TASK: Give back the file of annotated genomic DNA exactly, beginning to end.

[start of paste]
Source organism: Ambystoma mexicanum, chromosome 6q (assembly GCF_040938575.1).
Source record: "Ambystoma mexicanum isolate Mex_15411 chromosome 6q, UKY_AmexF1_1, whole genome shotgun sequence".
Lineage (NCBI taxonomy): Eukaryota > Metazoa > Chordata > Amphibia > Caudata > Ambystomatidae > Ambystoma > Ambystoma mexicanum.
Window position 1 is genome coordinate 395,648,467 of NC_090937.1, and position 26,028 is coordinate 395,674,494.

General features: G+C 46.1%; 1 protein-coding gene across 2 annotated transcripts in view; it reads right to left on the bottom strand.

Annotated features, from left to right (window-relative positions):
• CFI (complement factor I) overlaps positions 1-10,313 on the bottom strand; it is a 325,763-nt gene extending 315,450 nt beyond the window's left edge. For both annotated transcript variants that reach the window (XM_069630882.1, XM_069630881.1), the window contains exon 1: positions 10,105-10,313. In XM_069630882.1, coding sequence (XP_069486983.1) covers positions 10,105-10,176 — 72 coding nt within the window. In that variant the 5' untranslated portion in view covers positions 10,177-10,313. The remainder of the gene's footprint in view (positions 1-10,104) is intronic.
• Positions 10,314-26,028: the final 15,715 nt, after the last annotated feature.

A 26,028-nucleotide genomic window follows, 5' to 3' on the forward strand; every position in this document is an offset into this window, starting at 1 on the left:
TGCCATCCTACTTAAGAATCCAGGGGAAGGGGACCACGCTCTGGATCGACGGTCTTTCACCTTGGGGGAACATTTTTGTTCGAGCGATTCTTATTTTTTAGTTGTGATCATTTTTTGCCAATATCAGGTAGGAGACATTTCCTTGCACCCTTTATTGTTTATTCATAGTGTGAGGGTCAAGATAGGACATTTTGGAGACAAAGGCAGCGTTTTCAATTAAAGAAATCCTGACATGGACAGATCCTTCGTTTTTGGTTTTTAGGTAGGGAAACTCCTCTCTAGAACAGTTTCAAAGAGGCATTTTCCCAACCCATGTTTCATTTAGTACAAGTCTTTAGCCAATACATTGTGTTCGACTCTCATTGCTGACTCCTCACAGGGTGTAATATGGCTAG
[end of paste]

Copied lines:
Source organism: Ambystoma mexicanum, chromosome 6q (assembly GCF_040938575.1).
Source record: "Ambystoma mexicanum isolate Mex_15411 chromosome 6q, UKY_AmexF1_1, whole genome shotgun sequence".
Lineage (NCBI taxonomy): Eukaryota > Metazoa > Chordata > Amphibia > Caudata > Ambystomatidae > Ambystoma > Ambystoma mexicanum.
Window position 1 is genome coordinate 395,648,467 of NC_090937.1, and position 26,028 is coordinate 395,674,494.

General features: G+C 46.1%; 1 protein-coding gene across 2 annotated transcripts in view; it reads right to left on the bottom strand.

Annotated features, from left to right (window-relative positions):
• CFI (complement factor I) overlaps positions 1-10,313 on the bottom strand; it is a 325,763-nt gene extending 315,450 nt beyond the window's left edge. For both annotated transcript variants that reach the window (XM_069630882.1, XM_069630881.1), the window contains exon 1: positions 10,105-10,313. In XM_069630882.1, coding sequence (XP_069486983.1) covers positions 10,105-10,176 — 72 coding nt within the window. In that variant the 5' untranslated portion in view covers positions 10,177-10,313. The remainder of the gene's footprint in view (positions 1-10,104) is intronic.
• Positions 10,314-26,028: the final 15,715 nt, after the last annotated feature.

A 26,028-nucleotide genomic window follows, 5' to 3' on the forward strand; every position in this document is an offset into this window, starting at 1 on the left:
TGCCATCCTACTTAAGAATCCAGGGGAAGGGGACCACGCTCTGGATCGACGGTCTTTCACCTTGGGGGAACATTTTTGTTCGAGCGATTCTTATTTTTTAGTTGTGATCATTTTTTGCCAATATCAGGTAGGAGACATTTCCTTGCACCCTTTATTGTTTATTCATAGTGTGAGGGTCAAGATAGGACATTTTGGAGACAAAGGCAGCGTTTTCAATTAAAGAAATCCTGACATGGACAGATCCTTCGTTTTTGGTTTTTAGGTAGGGAAACTCCTCTCTAGAACAGTTTCAAAGAGGCATTTTCCCAACCCATGTTTCATTTAGTACAAGTCTTTAGCCAATACATTGTGTTCGACTCTCATTGCTGACTCCTCACAGGGTGTAATATGGCTAG